This briefing draws on data from our quarterly monitoring reports, secondary research and interviews with health care leaders to consider commissioner and provider finances in the round and to provide an overview of the factors that have led to the NHS going into deficit. It goes on to outline some of the strategies being employed to restore financial balance, before drawing together our thoughts on the implications of these strategies for the NHS this year and in the longer term.
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- NHS providers and commissioners ended 2015/16 with a deficit of £1.85 billion – the largest aggregate deficit in NHS history.
- Evidence suggests that, in recent years, mental health and community services providers have delivered relatively strong financial performance, which may have come at the expense of cuts in staff and risks to patient care.
- Over the past two years the financial position of local commissioners has deteriorated sharply.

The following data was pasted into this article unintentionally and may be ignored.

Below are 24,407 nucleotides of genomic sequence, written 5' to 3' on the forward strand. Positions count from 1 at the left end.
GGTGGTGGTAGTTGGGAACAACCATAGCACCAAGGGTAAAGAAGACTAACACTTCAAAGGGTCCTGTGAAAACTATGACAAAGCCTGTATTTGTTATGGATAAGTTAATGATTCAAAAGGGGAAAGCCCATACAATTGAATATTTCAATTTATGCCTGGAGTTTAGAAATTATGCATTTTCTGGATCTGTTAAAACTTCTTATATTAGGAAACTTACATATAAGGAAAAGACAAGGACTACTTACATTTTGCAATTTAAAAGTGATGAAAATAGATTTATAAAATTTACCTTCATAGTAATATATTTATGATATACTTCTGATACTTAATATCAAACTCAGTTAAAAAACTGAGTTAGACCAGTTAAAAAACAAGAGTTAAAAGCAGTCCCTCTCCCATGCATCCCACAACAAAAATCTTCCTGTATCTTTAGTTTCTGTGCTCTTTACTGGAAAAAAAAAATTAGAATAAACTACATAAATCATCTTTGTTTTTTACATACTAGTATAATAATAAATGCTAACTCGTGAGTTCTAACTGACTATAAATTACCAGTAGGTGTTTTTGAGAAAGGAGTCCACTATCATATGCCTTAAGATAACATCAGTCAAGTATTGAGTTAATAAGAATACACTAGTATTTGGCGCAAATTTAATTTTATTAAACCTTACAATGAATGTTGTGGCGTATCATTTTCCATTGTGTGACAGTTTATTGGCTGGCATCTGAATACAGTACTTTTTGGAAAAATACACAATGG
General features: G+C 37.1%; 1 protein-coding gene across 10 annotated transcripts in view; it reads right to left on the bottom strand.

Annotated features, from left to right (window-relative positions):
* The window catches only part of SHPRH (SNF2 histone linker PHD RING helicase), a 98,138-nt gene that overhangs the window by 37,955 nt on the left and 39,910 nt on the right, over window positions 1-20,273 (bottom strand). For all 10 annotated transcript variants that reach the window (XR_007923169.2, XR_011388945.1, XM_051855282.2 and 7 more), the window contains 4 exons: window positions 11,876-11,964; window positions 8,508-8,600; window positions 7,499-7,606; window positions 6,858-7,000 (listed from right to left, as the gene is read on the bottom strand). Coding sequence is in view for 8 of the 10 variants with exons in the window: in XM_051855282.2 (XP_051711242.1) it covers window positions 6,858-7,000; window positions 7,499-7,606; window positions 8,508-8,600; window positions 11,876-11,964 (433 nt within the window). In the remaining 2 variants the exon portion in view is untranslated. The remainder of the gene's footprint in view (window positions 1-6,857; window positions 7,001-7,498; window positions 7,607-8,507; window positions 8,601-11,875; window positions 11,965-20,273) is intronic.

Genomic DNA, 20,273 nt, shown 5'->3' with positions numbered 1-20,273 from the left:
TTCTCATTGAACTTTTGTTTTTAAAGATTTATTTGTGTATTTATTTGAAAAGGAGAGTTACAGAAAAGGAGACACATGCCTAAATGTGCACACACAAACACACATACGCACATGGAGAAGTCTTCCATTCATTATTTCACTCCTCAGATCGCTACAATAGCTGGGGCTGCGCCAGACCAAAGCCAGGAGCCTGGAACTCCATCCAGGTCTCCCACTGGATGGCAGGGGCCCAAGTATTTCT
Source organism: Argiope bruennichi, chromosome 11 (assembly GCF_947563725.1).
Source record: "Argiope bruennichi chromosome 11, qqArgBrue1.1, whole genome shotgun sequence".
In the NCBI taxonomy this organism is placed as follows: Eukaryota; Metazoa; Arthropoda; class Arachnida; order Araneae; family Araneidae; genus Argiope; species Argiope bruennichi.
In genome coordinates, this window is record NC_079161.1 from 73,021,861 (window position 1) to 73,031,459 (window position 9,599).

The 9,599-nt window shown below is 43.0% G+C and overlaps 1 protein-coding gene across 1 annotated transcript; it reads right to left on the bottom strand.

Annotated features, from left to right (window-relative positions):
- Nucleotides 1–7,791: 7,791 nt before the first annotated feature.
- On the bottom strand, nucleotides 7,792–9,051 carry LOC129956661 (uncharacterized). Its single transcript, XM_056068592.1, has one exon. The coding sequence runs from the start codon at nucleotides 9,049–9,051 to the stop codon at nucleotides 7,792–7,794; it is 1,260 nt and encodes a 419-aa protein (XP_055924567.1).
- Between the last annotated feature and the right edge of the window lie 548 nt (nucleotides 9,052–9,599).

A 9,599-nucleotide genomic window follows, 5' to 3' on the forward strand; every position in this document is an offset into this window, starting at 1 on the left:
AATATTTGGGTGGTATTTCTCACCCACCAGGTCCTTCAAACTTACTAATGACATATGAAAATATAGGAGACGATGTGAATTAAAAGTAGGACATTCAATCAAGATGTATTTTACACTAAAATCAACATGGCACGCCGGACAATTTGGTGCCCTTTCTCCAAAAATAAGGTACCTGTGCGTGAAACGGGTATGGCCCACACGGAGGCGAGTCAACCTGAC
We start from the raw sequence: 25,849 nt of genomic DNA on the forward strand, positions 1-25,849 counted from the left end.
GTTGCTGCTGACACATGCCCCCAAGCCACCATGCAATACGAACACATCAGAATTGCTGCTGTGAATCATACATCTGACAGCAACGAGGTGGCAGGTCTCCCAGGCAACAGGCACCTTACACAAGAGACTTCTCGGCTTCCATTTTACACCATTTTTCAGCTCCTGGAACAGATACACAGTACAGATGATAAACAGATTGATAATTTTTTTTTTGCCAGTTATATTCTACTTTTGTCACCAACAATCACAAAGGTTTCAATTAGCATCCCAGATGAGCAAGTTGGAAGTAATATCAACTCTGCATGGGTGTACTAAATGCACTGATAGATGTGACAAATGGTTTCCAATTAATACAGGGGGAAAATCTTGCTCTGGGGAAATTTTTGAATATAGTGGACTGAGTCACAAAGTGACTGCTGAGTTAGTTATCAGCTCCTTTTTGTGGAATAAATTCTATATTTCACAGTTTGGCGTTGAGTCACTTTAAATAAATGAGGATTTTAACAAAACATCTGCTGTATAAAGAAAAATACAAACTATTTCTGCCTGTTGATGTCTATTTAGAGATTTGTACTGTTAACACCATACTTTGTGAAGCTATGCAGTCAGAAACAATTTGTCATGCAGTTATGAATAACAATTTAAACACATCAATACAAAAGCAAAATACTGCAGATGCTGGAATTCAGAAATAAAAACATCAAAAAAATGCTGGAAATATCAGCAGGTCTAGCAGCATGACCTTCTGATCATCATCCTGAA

- The scale of the deficit signifies a system buckling under the strain of huge financial and operational pressures.
- The principal cause of the deficit is that funding has not kept pace with the increasing demand for services.
- It is touch and go whether the Department of Health has managed to stay within the budget voted by parliament in 2015/16.
- There are significant opportunities for the NHS to deliver better value care, but these cannot be achieved at the pace or scale needed to deliver £22 billion of efficiency savings by 2020/21.
- Programmes to implement new models of care and transform services offer significant opportunities to improve care, but these will not deliver savings in the short term.
- The political and economic uncertainty following the UK’s vote to leave the EU adds to the risks facing the NHS.
- The government must review its priorities for the NHS to ensure these can be delivered within the resources available.